7
$\begingroup$

Are there any CS problems, preferably open, that are related to music or musical theory somehow? I would think of problem with musical notation but also probabilities when randomizing according to a scale or a tonality or general what is considered harmony in frequencies and physics, electromagnetism and waveforms.

Can you give examples of the area I want to know of?

For instance, given an algorithm that guesses a melody, how successful will the melody be in resembling an artist or likewise decision problem that could be feasible or what do you think?

$\endgroup$
6
$\begingroup$

It is easy to think of many different problems:

  1. Converting sound to scores.
  2. Converting scores to sound.
  3. Automatic music composition.
  4. Music analysis, for example key recognition.
  5. Music classification, such as style recognition and artist recognition.

All of these things are actually being done.

$\endgroup$
4
$\begingroup$

music is a nice/neat/natural way to approach some very advanced CS algorithms/applications etc. and there has been a large burst of innovation and crosspollination between the two areas in the last decade especially in computer music software.

one important area involves attempting to separate different channels from a mixed sound. in other words suppose separate tracks are mixed together into a single track (separate instruments, vocals, etc). its actually a very advanced statistical/AI problem of separating out the original tracks from the mixed track. another basic application is attempting to remove vocals only from music; there are devices advertised to do this, some of them highly engineered and expensive, called vocal removers. this same problem arises in other guises in statistics. my understanding is that ICA, independent component analysis can be used to solve this problem.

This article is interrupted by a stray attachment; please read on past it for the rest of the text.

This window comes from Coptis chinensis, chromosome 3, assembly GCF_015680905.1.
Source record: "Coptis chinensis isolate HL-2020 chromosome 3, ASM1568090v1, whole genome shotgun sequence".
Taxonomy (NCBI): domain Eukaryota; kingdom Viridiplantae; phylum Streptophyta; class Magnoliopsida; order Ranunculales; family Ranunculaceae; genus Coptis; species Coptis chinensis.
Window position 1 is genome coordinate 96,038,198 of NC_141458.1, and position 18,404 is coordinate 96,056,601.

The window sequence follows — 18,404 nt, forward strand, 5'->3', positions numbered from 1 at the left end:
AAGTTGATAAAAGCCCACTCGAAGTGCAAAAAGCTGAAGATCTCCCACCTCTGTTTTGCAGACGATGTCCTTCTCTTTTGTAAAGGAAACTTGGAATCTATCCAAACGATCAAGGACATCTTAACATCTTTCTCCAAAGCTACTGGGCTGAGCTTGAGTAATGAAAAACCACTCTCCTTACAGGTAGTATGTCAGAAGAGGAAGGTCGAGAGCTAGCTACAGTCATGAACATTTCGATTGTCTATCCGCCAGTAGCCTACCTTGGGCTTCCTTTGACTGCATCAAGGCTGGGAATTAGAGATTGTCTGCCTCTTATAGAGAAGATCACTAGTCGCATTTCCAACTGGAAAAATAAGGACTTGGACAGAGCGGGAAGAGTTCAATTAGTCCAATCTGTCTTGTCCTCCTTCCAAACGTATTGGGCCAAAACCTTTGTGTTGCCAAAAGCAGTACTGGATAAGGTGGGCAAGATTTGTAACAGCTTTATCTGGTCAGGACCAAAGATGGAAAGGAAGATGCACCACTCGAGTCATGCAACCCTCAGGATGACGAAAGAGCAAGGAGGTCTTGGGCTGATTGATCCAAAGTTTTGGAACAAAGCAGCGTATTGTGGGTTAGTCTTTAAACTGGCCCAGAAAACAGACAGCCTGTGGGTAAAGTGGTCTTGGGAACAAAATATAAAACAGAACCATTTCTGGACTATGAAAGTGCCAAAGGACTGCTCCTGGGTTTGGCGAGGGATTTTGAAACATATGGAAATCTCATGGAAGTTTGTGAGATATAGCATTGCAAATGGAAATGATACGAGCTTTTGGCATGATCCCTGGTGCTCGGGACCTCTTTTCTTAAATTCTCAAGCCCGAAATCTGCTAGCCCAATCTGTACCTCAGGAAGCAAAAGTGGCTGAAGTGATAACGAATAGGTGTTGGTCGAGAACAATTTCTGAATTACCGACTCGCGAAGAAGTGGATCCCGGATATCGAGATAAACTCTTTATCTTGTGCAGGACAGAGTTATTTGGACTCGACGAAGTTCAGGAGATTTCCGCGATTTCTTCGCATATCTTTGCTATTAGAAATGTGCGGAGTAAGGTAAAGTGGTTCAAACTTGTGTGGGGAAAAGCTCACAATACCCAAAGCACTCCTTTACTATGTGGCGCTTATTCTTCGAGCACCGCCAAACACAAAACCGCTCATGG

another interesting area of application of CS to music related to vocals, enjoying a massive surge in use in the last decade: pitch correctors or so-called autotune which adjust vocal pitch to discrete, on-key increments. Autotune has an origination in scientific/statistical/mathematical analysis; from wikipedia:

Auto-Tune was initially created by Andy Hildebrand, an engineer working for Exxon. Hildebrand developed methods for interpreting seismic data and subsequently realized that the technology could be used to detect, analyze, and modify the pitch in audio files.[3]

also, audio plugins for effects, or "effects boxes", often involve many highly advanced CS/signal processing concepts, closely connected to algorithmic and mathematical theory, such as Fourier Transforms, etcetera. another common effect with some algorithmic theory/complexity is reverb which has roots in mathematical convolution.

ref [3] from wikipedia with more on autotune & Hildebrand: The Gerbils Revenge / Auto-Tune corrects a singer’s pitch. It also distorts—a grand tradition in pop., Sasha Frere-Jones, New Yorker 6/9/2008

$\endgroup$
3
$\begingroup$

There is a machine information retrieval (MIR) field that is concerned with retrieving information from music. You may find interesting paper "Machine Learning Approaches for Music Information Retrieval" by Tao Li et al. which describes several problems in MIR and corresponding machine learning approaches:

  • Emotion detection in music.
  • Music style identification.
  • Music recommendation (for example, for playlist generation).

Another good paper is "Contextual music information retrieval and recommendation: State of the art and challenges" by Marius Kaminskas et al. which also describes the already mentioned MIR problems and:

  • Querying music by example
  • Querying music by humming

PhD thesis "Music Recommendation and Discovery. In the Long Tail" by Òscar Celma Herrada is a terrific resource and I personally enjoyed the slides.

Finally, MIR summer school will be soon organized. The registration is already closed, but you may find interesting the materials of this school.

$\endgroup$

Your Answer

By clicking “Post Your Answer”, you agree to our terms of service, privacy policy and cookie policy

Not the answer you're looking for? Browse other questions tagged or ask your own question.